Texas police who evicted Houston family on TV raise $228G to help amid coronavirus pandemic

The White House said last week coronavirus-related evictions would halt until the end of this year

The Texas law enforcement agency who served the eviction notice for a Houston family shown kicked out of their home on national television last week after losing their primary source of income during the coronavirus pandemic has since raised hundreds of thousands of dollars to help that same family get back on their feet.

Last week, one Houston family received national attention after CNN ran a story breaking down how Deputy Bennie Gant of the Harris County Constable's Office served eight court-ordered eviction notices in one day. The story showed Israel Rodriguez, 24, his wife and two children, ages 4 and 20 months, being evicted from their Houston-area apartment.

Rodriguez told CNN he was several hundred dollars behind on rent payments after losing his job amid the coronavirus pandemic. The family left behind most of their belongings, taking only children's clothes and snacks in a stroller to a local hotel.


Harris County Constable Precinct One Foundation later set up a GoFundMe page to help support the family. It raised $228,340 in just four days. A separate GoFundMe page set up by former Houston teacher Patrick Tarnowski also raised more than $67,000.

"We care. We are compassionate. We are abiding by the guidelines," Constable Alan Rosen said in a statement on the page. "It breaks our hearts to evict people. We hope the generosity demonstrated following this single story will begin a movement where we work together as a society that starts a discussion about poverty, prioritizes kindness, and encourages philanthropy."

"It's the best thing that could ever happen to me," Rodriguez said about the outpouring of support.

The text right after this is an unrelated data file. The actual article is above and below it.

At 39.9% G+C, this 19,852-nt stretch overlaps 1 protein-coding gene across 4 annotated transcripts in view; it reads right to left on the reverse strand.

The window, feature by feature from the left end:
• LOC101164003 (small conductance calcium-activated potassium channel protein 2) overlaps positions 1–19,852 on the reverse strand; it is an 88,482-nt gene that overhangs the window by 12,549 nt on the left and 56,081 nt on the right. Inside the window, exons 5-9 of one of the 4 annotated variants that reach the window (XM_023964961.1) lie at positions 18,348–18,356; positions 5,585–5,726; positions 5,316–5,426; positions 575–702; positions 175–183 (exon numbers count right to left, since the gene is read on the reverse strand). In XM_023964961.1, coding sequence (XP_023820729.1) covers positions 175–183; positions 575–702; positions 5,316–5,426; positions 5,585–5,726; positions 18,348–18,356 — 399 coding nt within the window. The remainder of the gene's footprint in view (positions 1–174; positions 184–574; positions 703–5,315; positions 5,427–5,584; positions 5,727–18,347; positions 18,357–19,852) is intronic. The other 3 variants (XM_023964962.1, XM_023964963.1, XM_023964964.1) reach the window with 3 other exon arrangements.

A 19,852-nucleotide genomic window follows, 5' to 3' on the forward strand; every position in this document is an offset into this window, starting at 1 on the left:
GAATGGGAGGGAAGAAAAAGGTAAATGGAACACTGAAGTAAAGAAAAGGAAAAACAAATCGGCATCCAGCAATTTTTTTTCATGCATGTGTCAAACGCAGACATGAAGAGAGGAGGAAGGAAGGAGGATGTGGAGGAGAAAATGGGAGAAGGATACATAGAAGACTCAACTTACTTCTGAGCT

According to the non-profit Aspen Institute, an estimated 30–40 million people in the United States could be at risk of eviction in the next several months. Last week, more than 200 eviction notices were served in Harris County – more than twice as much the county normally saw before the pandemic.


Last week, the White House announced it would ban evictions through the end of the year for tenants who are not able to pay rent because of the coronavirus pandemic. Following an Aug. 8 executive order by President Trump, the Centers for Disease Control and Prevention (CDC) issued a temporary eviction moratorium and will impose penalties on landlords who violate the ban.

"A person violating this Order may be subject to a fine of no more than $100,000 if the violation does not result in a death or one year in jail, or both, or a fine of no more than $250,000 if the violation results in a death or one year in jail, or both, or as otherwise provided by law," the CDC emergency order states. "An organization violating this Order may be subject to a fine of no more than $200,000 per event if the violation does not result in a death or $500,000 per event if the violation results in a death or as otherwise provided by law. ... The U.S. Department of Justice may initiate court proceedings as appropriate seeking imposition of these criminal penalties."

The Trump administration has faced pressure to prevent a wave of evictions during the election year since a federal moratorium and a $600-a-week unemployment stipend both lapsed at the end of July. The Aug. 8 executive order issued by Trump was intended to extend greater federal aid to reduce the number of evictions and foreclosures after the expiration of the CARES Act.

“The CARES Act imposed a temporary moratorium on evictions of certain renters subject to certain conditions.  That moratorium has now expired, and there is a significant risk that this will set off an abnormally large wave of evictions,” the order states. 


“With the failure of the Congress to act, my Administration must do all that it can to help vulnerable populations stay in their homes in the midst of this pandemic.  Those who are dislocated from their homes may be unable to shelter in place and may have more difficulty maintaining a routine of social distancing.  They will have to find alternative living arrangements, which may include a homeless shelter or a crowded family home, and may also require traveling to other States.

Fox News' Julia Musto contributed to this report.